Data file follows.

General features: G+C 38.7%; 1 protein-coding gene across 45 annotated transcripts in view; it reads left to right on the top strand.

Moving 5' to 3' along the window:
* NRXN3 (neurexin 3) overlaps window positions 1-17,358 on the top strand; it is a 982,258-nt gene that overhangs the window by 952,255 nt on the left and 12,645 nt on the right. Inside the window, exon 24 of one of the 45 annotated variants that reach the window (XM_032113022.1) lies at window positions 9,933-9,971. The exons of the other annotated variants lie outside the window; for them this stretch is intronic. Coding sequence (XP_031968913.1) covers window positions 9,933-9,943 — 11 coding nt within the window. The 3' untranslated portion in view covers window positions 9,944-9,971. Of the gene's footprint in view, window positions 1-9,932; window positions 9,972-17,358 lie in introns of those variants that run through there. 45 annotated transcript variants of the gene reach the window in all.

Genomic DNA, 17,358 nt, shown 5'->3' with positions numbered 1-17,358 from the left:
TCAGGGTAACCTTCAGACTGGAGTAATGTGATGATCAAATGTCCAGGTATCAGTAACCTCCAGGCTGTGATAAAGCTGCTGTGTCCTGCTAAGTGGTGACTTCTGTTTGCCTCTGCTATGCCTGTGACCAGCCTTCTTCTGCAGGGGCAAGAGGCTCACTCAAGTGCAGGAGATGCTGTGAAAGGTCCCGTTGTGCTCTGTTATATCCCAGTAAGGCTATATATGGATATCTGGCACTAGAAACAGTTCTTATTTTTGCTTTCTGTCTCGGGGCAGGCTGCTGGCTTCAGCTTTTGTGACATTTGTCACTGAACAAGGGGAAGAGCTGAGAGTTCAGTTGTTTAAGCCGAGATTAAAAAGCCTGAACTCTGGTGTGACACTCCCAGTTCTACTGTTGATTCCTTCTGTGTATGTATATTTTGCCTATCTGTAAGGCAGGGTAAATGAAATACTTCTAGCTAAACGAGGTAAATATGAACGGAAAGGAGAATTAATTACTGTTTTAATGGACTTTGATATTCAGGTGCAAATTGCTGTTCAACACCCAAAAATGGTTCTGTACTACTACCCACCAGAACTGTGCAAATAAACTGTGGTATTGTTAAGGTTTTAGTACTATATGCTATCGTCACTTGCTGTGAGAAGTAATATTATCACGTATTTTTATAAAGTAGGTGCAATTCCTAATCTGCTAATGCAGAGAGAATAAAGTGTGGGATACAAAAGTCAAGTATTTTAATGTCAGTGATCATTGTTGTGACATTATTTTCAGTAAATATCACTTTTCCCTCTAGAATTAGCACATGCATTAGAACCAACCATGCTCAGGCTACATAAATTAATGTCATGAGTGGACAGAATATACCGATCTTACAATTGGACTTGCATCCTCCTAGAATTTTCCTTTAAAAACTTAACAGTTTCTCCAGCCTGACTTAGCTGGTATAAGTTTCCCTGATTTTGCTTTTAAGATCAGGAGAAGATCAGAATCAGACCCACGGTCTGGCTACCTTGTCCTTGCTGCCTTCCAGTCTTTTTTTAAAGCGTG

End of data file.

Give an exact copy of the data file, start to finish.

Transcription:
General features: G+C 38.7%; 1 protein-coding gene across 45 annotated transcripts in view; it reads left to right on the top strand.

Moving 5' to 3' along the window:
* NRXN3 (neurexin 3) overlaps window positions 1-17,358 on the top strand; it is a 982,258-nt gene that overhangs the window by 952,255 nt on the left and 12,645 nt on the right. Inside the window, exon 24 of one of the 45 annotated variants that reach the window (XM_032113022.1) lies at window positions 9,933-9,971. The exons of the other annotated variants lie outside the window; for them this stretch is intronic. Coding sequence (XP_031968913.1) covers window positions 9,933-9,943 — 11 coding nt within the window. The 3' untranslated portion in view covers window positions 9,944-9,971. Of the gene's footprint in view, window positions 1-9,932; window positions 9,972-17,358 lie in introns of those variants that run through there. 45 annotated transcript variants of the gene reach the window in all.

Genomic DNA, 17,358 nt, shown 5'->3' with positions numbered 1-17,358 from the left:
TCAGGGTAACCTTCAGACTGGAGTAATGTGATGATCAAATGTCCAGGTATCAGTAACCTCCAGGCTGTGATAAAGCTGCTGTGTCCTGCTAAGTGGTGACTTCTGTTTGCCTCTGCTATGCCTGTGACCAGCCTTCTTCTGCAGGGGCAAGAGGCTCACTCAAGTGCAGGAGATGCTGTGAAAGGTCCCGTTGTGCTCTGTTATATCCCAGTAAGGCTATATATGGATATCTGGCACTAGAAACAGTTCTTATTTTTGCTTTCTGTCTCGGGGCAGGCTGCTGGCTTCAGCTTTTGTGACATTTGTCACTGAACAAGGGGAAGAGCTGAGAGTTCAGTTGTTTAAGCCGAGATTAAAAAGCCTGAACTCTGGTGTGACACTCCCAGTTCTACTGTTGATTCCTTCTGTGTATGTATATTTTGCCTATCTGTAAGGCAGGGTAAATGAAATACTTCTAGCTAAACGAGGTAAATATGAACGGAAAGGAGAATTAATTACTGTTTTAATGGACTTTGATATTCAGGTGCAAATTGCTGTTCAACACCCAAAAATGGTTCTGTACTACTACCCACCAGAACTGTGCAAATAAACTGTGGTATTGTTAAGGTTTTAGTACTATATGCTATCGTCACTTGCTGTGAGAAGTAATATTATCACGTATTTTTATAAAGTAGGTGCAATTCCTAATCTGCTAATGCAGAGAGAATAAAGTGTGGGATACAAAAGTCAAGTATTTTAATGTCAGTGATCATTGTTGTGACATTATTTTCAGTAAATATCACTTTTCCCTCTAGAATTAGCACATGCATTAGAACCAACCATGCTCAGGCTACATAAATTAATGTCATGAGTGGACAGAATATACCGATCTTACAATTGGACTTGCATCCTCCTAGAATTTTCCTTTAAAAACTTAACAGTTTCTCCAGCCTGACTTAGCTGGTATAAGTTTCCCTGATTTTGCTTTTAAGATCAGGAGAAGATCAGAATCAGACCCACGGTCTGGCTACCTTGTCCTTGCTGCCTTCCAGTCTTTTTTTAAAGCGTG